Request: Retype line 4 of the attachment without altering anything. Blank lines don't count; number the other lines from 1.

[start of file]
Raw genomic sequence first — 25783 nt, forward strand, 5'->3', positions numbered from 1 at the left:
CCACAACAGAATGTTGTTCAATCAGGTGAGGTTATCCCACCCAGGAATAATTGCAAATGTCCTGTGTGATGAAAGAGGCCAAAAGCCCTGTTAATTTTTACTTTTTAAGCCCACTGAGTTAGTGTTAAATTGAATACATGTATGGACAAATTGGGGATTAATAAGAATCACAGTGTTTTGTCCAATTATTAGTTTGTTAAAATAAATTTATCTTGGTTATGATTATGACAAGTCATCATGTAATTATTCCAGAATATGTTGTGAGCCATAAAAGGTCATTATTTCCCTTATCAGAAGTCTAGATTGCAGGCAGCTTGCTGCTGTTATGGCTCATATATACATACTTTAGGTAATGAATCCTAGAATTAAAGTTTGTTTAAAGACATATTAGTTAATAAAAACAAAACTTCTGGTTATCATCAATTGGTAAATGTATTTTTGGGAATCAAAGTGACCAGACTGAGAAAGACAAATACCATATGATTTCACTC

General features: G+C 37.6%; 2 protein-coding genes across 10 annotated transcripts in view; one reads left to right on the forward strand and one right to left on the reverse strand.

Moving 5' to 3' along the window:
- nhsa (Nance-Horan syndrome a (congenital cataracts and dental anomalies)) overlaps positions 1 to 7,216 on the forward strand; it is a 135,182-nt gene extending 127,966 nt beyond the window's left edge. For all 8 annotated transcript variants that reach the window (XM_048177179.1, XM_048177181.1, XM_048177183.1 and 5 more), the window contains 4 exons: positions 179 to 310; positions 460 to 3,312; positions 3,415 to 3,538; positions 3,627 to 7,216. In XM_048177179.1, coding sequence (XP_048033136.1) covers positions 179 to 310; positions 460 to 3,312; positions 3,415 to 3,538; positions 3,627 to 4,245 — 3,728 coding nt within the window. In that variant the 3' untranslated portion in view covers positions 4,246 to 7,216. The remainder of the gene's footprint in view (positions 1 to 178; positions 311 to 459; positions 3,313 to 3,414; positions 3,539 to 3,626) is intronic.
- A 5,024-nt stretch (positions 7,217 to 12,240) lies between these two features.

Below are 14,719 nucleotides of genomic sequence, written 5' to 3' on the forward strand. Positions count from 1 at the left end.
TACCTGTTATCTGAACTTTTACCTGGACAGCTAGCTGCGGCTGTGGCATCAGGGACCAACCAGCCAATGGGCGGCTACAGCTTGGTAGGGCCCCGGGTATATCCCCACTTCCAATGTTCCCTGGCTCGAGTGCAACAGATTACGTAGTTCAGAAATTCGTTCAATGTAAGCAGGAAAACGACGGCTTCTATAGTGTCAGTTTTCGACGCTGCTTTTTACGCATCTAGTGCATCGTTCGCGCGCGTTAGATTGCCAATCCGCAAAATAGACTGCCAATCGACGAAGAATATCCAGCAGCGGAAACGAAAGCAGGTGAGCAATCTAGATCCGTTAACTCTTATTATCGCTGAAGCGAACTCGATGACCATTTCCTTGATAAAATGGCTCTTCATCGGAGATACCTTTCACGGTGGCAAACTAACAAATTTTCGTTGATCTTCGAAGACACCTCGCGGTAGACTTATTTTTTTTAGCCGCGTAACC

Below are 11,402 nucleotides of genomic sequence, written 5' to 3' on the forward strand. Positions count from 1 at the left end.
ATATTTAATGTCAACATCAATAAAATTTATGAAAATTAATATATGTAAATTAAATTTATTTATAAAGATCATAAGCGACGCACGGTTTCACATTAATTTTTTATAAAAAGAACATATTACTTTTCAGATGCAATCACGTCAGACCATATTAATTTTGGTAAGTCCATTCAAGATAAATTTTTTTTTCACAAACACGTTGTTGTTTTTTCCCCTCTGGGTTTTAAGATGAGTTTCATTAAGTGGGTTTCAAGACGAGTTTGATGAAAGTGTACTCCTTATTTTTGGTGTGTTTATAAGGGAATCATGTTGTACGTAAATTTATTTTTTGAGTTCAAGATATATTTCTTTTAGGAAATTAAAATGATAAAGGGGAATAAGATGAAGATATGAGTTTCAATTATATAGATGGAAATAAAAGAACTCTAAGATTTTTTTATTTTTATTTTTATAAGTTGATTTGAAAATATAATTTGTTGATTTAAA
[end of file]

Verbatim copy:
Moving 5' to 3' along the window: